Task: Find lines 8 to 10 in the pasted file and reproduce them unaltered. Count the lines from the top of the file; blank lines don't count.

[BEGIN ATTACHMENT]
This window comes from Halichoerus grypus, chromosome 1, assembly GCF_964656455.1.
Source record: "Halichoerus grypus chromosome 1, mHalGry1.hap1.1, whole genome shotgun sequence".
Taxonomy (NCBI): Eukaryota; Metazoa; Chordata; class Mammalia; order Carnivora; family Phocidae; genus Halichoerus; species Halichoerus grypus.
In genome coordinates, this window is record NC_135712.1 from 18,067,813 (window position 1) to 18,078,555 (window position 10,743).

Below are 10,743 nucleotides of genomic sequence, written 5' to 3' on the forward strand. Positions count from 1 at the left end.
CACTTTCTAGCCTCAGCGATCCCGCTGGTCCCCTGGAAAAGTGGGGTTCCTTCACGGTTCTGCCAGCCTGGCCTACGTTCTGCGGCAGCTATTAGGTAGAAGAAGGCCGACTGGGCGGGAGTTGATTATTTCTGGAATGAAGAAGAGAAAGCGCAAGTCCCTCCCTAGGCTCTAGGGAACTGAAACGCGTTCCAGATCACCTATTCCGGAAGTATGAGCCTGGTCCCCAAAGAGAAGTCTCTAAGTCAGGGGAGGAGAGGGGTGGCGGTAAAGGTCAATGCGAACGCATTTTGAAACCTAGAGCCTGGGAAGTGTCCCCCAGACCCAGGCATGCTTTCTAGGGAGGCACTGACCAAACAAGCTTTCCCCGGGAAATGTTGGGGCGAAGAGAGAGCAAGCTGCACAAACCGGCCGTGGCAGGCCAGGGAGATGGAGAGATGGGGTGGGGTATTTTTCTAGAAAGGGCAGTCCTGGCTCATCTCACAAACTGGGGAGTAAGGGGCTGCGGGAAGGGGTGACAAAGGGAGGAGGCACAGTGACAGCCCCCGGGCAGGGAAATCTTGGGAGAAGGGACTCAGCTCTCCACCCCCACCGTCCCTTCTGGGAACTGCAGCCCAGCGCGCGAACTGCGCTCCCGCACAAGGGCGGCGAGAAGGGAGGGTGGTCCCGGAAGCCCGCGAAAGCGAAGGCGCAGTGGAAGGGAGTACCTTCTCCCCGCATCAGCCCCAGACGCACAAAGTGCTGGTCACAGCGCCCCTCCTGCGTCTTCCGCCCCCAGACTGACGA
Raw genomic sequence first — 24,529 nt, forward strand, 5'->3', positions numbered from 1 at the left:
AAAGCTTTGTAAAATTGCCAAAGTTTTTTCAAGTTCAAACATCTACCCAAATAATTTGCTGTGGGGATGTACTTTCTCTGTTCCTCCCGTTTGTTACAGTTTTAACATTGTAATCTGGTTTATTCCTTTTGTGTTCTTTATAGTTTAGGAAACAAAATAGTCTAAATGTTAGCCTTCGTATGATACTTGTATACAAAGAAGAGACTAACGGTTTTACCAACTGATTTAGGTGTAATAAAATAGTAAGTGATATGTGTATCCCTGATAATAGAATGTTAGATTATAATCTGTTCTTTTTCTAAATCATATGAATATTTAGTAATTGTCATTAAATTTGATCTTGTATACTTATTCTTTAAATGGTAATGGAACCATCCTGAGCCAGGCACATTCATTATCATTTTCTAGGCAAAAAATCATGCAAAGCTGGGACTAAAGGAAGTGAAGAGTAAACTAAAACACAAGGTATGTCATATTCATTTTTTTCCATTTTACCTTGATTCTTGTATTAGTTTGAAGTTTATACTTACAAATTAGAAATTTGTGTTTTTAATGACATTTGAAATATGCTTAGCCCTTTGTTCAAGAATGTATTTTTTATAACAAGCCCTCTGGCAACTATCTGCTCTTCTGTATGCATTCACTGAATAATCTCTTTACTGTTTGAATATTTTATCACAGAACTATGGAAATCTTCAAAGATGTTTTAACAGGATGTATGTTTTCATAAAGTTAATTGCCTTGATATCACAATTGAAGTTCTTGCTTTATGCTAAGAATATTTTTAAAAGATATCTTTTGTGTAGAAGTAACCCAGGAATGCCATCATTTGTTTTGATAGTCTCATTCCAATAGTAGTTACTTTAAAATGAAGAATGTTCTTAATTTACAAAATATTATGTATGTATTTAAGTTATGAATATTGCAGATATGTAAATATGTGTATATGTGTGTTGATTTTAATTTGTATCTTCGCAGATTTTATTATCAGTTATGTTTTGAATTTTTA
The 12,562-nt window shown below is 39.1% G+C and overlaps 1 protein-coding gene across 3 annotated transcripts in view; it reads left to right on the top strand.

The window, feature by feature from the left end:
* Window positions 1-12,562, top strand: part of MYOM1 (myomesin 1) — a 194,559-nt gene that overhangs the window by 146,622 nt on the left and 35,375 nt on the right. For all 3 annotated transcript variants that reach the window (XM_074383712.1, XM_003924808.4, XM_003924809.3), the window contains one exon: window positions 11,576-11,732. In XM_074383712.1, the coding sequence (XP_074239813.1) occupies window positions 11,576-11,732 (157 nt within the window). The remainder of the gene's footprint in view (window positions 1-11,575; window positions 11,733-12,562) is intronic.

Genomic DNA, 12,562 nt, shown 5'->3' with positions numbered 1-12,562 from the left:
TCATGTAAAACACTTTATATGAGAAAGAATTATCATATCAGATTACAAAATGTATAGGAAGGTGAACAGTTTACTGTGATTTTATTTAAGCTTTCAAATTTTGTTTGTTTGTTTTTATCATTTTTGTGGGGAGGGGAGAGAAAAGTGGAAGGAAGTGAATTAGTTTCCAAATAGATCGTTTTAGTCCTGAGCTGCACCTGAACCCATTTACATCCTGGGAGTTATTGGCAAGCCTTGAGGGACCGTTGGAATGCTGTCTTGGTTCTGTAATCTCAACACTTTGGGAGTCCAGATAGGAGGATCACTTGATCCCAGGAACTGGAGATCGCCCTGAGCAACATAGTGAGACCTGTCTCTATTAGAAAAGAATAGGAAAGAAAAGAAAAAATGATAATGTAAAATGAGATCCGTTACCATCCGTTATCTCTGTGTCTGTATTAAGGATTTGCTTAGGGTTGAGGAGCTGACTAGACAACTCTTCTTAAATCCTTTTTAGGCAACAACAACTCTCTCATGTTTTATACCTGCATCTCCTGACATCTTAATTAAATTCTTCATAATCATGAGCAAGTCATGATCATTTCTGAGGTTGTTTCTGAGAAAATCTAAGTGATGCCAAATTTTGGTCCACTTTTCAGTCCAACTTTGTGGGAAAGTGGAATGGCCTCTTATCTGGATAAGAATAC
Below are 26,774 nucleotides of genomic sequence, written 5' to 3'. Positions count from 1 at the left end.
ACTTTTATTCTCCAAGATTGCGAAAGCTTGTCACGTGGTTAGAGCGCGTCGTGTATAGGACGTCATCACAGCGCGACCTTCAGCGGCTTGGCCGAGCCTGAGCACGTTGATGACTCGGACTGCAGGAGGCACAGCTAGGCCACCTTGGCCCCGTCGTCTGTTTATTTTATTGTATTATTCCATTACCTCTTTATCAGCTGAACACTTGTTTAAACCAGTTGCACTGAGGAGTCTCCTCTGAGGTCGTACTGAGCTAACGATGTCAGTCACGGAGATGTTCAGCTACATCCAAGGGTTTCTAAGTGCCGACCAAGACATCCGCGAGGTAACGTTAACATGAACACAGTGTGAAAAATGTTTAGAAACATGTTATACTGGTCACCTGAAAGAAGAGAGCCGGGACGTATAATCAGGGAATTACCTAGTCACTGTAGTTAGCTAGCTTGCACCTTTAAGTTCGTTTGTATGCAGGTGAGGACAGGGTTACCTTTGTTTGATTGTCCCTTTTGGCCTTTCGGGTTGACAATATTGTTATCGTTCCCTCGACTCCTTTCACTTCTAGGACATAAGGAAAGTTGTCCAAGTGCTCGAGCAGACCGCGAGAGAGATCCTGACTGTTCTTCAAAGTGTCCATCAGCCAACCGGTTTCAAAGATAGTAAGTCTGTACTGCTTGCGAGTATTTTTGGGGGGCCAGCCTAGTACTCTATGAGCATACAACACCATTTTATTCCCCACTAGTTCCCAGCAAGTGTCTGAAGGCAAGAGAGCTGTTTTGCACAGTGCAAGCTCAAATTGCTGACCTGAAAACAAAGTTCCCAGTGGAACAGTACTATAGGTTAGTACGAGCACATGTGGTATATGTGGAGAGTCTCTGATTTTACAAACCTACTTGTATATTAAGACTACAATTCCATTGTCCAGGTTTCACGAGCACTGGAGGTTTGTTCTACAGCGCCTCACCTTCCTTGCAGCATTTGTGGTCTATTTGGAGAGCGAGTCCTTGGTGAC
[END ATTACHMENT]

AAAGCTTTGTAAAATTGCCAAAGTTTTTTCAAGTTCAAACATCTACCCAAATAATTTGCTGTGGGGATGTACTTTCTCTGTTCCTCCCGTTTGTTACAGTTTTAACATTGTAATCTGGTTTATTCCTTTTGTGTTCTTTATAGTTTAGGAAACAAAATAGTCTAAATGTTAGCCTTCGTATGATACTTGTATACAAAGAAGAGACTAACGGTTTTACCAACTGATTTAGGTGTAATAAAATAGTAAGTGATATGTGTATCCCTGATAATAGAATGTTAGATTATAATCTGTTCTTTTTCTAAATCATATGAATATTTAGTAATTGTCATTAAATTTGATCTTGTATACTTATTCTTTAAATGGTAATGGAACCATCCTGAGCCAGGCACATTCATTATCATTTTCTAGGCAAAAAATCATGCAAAGCTGGGACTAAAGGAAGTGAAGAGTAAACTAAAACACAAGGTATGTCATATTCATTTTTTTCCATTTTACCTTGATTCTTGTATTAGTTTGAAGTTTATACTTACAAATTAGAAATTTGTGTTTTTAATGACATTTGAAATATGCTTAGCCCTTTGTTCAAGAATGTATTTTTTATAACAAGCCCTCTGGCAACTATCTGCTCTTCTGTATGCATTCACTGAATAATCTCTTTACTGTTTGAATATTTTATCACAGAACTATGGAAATCTTCAAAGATGTTTTAACAGGATGTATGTTTTCATAAAGTTAATTGCCTTGATATCACAATTGAAGTTCTTGCTTTATGCTAAGAATATTTTTAAAAGATATCTTTTGTGTAGAAGTAACCCAGGAATGCCATCATTTGTTTTGATAGTCTCATTCCAATAGTAGTTACTTTAAAATGAAGAATGTTCTTAATTTACAAAATATTATGTATGTATTTAAGTTATGAATATTGCAGATATGTAAATATGTGTATATGTGTGTTGATTTTAATTTGTATCTTCGCAGATTTTATTATCAGTTATGTTTTGAATTTTTA
The 12,562-nt window shown below is 39.1% G+C and overlaps 1 protein-coding gene across 3 annotated transcripts in view; it reads left to right on the top strand.

The window, feature by feature from the left end: